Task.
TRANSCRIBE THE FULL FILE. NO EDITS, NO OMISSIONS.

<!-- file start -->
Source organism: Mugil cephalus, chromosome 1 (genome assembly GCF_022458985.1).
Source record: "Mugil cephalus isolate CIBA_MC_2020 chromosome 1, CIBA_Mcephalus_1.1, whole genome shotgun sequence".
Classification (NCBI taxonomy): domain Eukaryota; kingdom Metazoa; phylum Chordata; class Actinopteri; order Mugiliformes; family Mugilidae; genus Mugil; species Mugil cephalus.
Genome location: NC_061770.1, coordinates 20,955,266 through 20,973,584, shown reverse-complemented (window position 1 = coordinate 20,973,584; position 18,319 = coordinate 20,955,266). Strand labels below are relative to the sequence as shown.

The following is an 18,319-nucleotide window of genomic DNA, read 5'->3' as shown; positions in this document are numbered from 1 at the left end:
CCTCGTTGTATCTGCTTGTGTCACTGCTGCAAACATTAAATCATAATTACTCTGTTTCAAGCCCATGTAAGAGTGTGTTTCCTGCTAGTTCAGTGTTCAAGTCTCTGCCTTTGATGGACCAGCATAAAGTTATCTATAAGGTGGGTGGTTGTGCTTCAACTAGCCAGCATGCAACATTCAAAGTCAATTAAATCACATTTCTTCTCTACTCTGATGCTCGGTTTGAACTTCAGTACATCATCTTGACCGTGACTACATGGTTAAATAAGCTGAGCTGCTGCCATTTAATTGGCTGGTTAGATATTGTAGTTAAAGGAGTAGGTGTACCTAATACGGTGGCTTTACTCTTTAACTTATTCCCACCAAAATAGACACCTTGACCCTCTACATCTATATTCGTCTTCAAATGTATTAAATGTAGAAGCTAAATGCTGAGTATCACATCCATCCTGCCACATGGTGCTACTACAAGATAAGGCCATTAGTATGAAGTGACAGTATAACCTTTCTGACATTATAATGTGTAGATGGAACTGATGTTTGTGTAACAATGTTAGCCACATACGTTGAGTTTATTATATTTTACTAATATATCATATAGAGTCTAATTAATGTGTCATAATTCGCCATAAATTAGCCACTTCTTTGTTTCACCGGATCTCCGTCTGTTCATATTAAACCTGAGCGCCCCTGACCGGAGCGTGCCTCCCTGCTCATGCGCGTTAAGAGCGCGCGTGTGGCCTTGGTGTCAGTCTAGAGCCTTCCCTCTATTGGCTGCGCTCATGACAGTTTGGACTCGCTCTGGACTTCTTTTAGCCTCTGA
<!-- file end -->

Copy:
Source organism: Mugil cephalus, chromosome 1 (genome assembly GCF_022458985.1).
Source record: "Mugil cephalus isolate CIBA_MC_2020 chromosome 1, CIBA_Mcephalus_1.1, whole genome shotgun sequence".
Classification (NCBI taxonomy): domain Eukaryota; kingdom Metazoa; phylum Chordata; class Actinopteri; order Mugiliformes; family Mugilidae; genus Mugil; species Mugil cephalus.
Genome location: NC_061770.1, coordinates 20,955,266 through 20,973,584, shown reverse-complemented (window position 1 = coordinate 20,973,584; position 18,319 = coordinate 20,955,266). Strand labels below are relative to the sequence as shown.

The following is an 18,319-nucleotide window of genomic DNA, read 5'->3' as shown; positions in this document are numbered from 1 at the left end:
CCTCGTTGTATCTGCTTGTGTCACTGCTGCAAACATTAAATCATAATTACTCTGTTTCAAGCCCATGTAAGAGTGTGTTTCCTGCTAGTTCAGTGTTCAAGTCTCTGCCTTTGATGGACCAGCATAAAGTTATCTATAAGGTGGGTGGTTGTGCTTCAACTAGCCAGCATGCAACATTCAAAGTCAATTAAATCACATTTCTTCTCTACTCTGATGCTCGGTTTGAACTTCAGTACATCATCTTGACCGTGACTACATGGTTAAATAAGCTGAGCTGCTGCCATTTAATTGGCTGGTTAGATATTGTAGTTAAAGGAGTAGGTGTACCTAATACGGTGGCTTTACTCTTTAACTTATTCCCACCAAAATAGACACCTTGACCCTCTACATCTATATTCGTCTTCAAATGTATTAAATGTAGAAGCTAAATGCTGAGTATCACATCCATCCTGCCACATGGTGCTACTACAAGATAAGGCCATTAGTATGAAGTGACAGTATAACCTTTCTGACATTATAATGTGTAGATGGAACTGATGTTTGTGTAACAATGTTAGCCACATACGTTGAGTTTATTATATTTTACTAATATATCATATAGAGTCTAATTAATGTGTCATAATTCGCCATAAATTAGCCACTTCTTTGTTTCACCGGATCTCCGTCTGTTCATATTAAACCTGAGCGCCCCTGACCGGAGCGTGCCTCCCTGCTCATGCGCGTTAAGAGCGCGCGTGTGGCCTTGGTGTCAGTCTAGAGCCTTCCCTCTATTGGCTGCGCTCATGACAGTTTGGACTCGCTCTGGACTTCTTTTAGCCTCTGA